Hawaii Gov. David Ige on Monday called on tourists to steer clear of Hawaii, as Covid-19 cases continue to surge, overtaxing the state’s health care system.

Ige stopped short of imposing the sort of travel restrictions that effectively shut down Hawaii’s tourism industry when he put them in place in March 2020. Instead, the governor called on people to voluntarily postpone non-essential travel to and from Hawaii until after October.

“They would have a much, much better experience” if tourists wait until the late fall to visit the islands, Ige said on Monday.

Waikiki Beach packed with people sitting on the sand
Waikiki Beach was packed with people enjoying the beach as Hawaii was experiencing a spike in Covid-19 cases statewide. Cory Lum/Civil Beat/2021

The governor said the administration is asking tourism companies to let would-be travelers know Hawaii is simply not fully prepared for them. Restaurants are operating at half capacity, for instance, and there’s a severe shortage of rental cars, he noted.

Ige acknowledged asking tourists not to come could seriously hurt small businesses that have only just begun to recover.

“Certainly our call to reduce travel to the islands to only essential business will have an impact on the numbers that come here,” he said.

But he said the bigger risk is to do nothing and let hospitals become overwhelmed.

“As a community that’s a risk we have to take,” he said.

Tourism industry executives expressed general support for Ige’s call. But it wasn’t clear how much the companies would be willing to discourage customers.

Jerry Gibson, president of the Hawaii Hotel Alliance, a hotel trade group, said the organization supports the governor’s message. But Gibson declined to say whether the industry would take steps to reduce demand for leisure travel, for instance, by raising rooms rates so high that people would not want to come.

Instead, he said, travelers already were beginning to shy away from Hawaii, as the delta variant dampened the appetite for travel.

“Organically it’s already happening,” he said.

In a written statement, Gibson elaborated, saying: “With Hawaii’s hospitals on the brink of disaster and the Delta variant raging through the unvaccinated community throughout our islands, the Hawaii Hotel Alliance stands with Governor Ige and our four county Mayors reemphasizing the need to tackle this pandemic head-on. For everything there is a season, and in this moment in time the hotel industry is focusing our efforts on supporting our city, state, and federal leaders, first responders and our medical community in dealing with this pandemic.”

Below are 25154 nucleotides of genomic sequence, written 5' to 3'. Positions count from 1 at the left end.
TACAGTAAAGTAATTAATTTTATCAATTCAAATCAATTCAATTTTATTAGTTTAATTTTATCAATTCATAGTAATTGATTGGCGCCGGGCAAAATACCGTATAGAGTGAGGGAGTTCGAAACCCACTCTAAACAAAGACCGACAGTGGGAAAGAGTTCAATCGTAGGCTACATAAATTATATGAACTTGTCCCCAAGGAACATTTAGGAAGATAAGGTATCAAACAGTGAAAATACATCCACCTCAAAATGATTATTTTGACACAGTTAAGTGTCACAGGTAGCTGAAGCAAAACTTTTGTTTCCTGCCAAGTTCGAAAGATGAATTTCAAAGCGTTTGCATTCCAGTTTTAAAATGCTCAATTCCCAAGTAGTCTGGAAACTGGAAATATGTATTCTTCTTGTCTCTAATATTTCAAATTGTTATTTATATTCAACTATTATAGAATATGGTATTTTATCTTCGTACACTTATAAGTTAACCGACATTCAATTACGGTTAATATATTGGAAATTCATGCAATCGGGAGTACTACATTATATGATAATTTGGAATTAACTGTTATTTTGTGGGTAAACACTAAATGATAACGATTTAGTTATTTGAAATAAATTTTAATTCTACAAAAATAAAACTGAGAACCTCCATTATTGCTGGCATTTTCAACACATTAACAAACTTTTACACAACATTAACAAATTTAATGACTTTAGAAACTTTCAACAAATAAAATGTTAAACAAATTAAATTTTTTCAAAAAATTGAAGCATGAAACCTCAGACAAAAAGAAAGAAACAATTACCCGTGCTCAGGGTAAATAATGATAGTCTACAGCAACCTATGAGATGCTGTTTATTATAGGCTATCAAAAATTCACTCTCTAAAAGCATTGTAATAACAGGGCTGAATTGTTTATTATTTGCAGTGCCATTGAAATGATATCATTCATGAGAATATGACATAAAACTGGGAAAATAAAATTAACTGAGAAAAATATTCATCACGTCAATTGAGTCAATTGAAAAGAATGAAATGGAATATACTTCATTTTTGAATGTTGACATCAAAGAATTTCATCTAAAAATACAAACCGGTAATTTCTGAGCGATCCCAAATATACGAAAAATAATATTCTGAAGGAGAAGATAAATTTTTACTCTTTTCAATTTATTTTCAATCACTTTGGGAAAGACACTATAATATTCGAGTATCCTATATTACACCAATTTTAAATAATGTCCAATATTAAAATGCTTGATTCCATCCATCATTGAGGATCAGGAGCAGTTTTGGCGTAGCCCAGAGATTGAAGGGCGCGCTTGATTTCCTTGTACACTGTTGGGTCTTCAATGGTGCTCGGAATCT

Ige said he met with some airlines on Friday and that they agreed to consider conducting what amounts to a reverse marketing campaign: sending the message that tourists aren’t wanted, at least for now.

“I did ask, and all the airlines said they would look into doing what they could to amplify the message,” he said.

Hawaiian Airlines aircraft arrives to the gate at the Daniel K. Inouye International Airport.
Crippled by Covid-19 for much of 2019, Hawaiian Airlines and other carriers are now being asked to tell travelers not to visit Hawaii for now. Cory Lum/Civil Beat/2021

Ige declined to say which airlines he had met with but said he understood that the industry was still reeling financially from the Covid-19 crisis that grounded many fleets for much of 2020. Ige’s 14-day quarantine for travelers to Hawaii, which is now 10 days and can be sidestepped if a traveler is vaccinated or provides a negative Covid test, largely shut down the visitor industry for much of 2020.

“Certainly I’m fully aware that all of the airlines continue to struggle,” Ige said.

The governor said he couldn’t talk to the airline executives about fares, schedules or flights because doing so could be a violation of antitrust laws.

Alex Da Silva, a spokesman for Hawaiian Airlines, which is the state’s dominant air carrier and one of its largest employers, said the airline supports keeping Hawaii safe. But conspicuously absent from the company’s statement was any mention of amplifying Ige’s message that tourists should stay away.

“Is a lockdown on the table? Yes, it would be.” — Gov. David Ige

“We are acutely aware of the stress on our health care system imposed by new COVID-19 cases, and our hearts go out to those affected,” the airline said in a statement. “We continue to believe that the single most valuable measure to address this crisis is increasing the vaccination rate in our community, which is why we have announced our intent to require our employees to be vaccinated.”

Hawaii House Speaker Scott Saiki was more blunt, noting that public health statistics show residents, not tourists, are mainly responsible for spreading Covid-19.

“The governor did not say anything today that will improve Covid numbers in Hawaii,” Saiki said. “On travel he should have been more specific.”

Saiki noted that public health data shows that tourists in general aren’t responsible for Hawaii’s Covid-19 spread.

So instead of rolling up the welcome mat in general, Saiki said, Ige should have said Hawaii wants all visitors to be vaccinated, or that residents shouldn’t travel to Covid-19 hotspots like Las Vegas.

“I’m afraid we’re headed for another complete state shutdown,” Saiki said.

Ige declined to say what would trigger more severe restrictions but acknowledged it could happen if cases keep growing exponentially.

“Is a lockdown on the table?” Ige said. “Yes, it would be.”

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